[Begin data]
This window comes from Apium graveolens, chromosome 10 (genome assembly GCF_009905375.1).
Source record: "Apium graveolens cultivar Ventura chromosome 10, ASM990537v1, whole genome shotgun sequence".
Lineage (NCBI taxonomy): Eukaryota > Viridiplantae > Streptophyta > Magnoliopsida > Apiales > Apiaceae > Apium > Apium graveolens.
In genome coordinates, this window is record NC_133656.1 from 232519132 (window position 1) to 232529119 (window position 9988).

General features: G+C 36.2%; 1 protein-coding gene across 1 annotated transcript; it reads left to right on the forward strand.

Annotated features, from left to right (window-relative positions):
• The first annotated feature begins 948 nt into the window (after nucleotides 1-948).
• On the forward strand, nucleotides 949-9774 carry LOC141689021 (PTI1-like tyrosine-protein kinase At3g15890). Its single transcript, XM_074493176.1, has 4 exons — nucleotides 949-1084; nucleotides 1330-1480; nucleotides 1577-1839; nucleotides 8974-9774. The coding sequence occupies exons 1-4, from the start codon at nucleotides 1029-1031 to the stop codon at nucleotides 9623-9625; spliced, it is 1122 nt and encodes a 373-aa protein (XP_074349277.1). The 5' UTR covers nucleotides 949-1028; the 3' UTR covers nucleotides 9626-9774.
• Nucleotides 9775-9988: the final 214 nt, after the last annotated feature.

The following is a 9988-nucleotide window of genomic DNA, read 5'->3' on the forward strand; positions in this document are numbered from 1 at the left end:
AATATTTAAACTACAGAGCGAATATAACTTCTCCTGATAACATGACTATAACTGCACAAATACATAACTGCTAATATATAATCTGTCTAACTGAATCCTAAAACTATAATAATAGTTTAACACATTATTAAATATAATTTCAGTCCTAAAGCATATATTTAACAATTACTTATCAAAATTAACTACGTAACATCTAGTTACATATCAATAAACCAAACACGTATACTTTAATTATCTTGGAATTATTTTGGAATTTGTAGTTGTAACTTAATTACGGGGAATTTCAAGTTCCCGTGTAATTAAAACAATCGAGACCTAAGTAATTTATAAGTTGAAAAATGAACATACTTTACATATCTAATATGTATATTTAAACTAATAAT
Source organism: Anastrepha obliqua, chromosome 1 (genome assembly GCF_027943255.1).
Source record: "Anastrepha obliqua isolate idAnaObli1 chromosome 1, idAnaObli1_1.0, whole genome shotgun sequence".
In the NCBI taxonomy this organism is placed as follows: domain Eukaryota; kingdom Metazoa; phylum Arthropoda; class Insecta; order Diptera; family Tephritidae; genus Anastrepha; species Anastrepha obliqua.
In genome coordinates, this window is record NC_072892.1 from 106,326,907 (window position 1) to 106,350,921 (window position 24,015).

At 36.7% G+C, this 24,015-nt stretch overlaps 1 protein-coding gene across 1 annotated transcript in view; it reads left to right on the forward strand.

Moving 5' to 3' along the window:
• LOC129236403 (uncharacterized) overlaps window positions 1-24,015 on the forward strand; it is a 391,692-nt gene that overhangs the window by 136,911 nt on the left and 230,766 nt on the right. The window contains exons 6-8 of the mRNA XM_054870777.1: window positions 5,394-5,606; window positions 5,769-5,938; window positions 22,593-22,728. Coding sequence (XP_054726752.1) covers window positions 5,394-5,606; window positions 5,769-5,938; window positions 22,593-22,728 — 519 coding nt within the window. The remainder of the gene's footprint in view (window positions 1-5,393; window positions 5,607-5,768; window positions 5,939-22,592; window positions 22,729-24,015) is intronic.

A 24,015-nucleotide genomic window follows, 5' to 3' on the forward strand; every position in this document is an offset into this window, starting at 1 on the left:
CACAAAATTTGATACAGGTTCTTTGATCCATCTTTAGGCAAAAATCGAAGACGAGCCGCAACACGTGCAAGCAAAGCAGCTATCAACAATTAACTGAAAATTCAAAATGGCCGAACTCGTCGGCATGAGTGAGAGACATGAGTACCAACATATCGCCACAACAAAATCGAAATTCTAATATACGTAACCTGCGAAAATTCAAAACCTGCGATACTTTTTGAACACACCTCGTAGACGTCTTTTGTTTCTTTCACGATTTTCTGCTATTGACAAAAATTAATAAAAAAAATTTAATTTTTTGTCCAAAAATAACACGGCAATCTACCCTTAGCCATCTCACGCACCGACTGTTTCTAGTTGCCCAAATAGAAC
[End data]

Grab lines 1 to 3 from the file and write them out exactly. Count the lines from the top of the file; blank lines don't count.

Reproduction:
This window comes from Apium graveolens, chromosome 10 (genome assembly GCF_009905375.1).
Source record: "Apium graveolens cultivar Ventura chromosome 10, ASM990537v1, whole genome shotgun sequence".
Lineage (NCBI taxonomy): Eukaryota > Viridiplantae > Streptophyta > Magnoliopsida > Apiales > Apiaceae > Apium > Apium graveolens.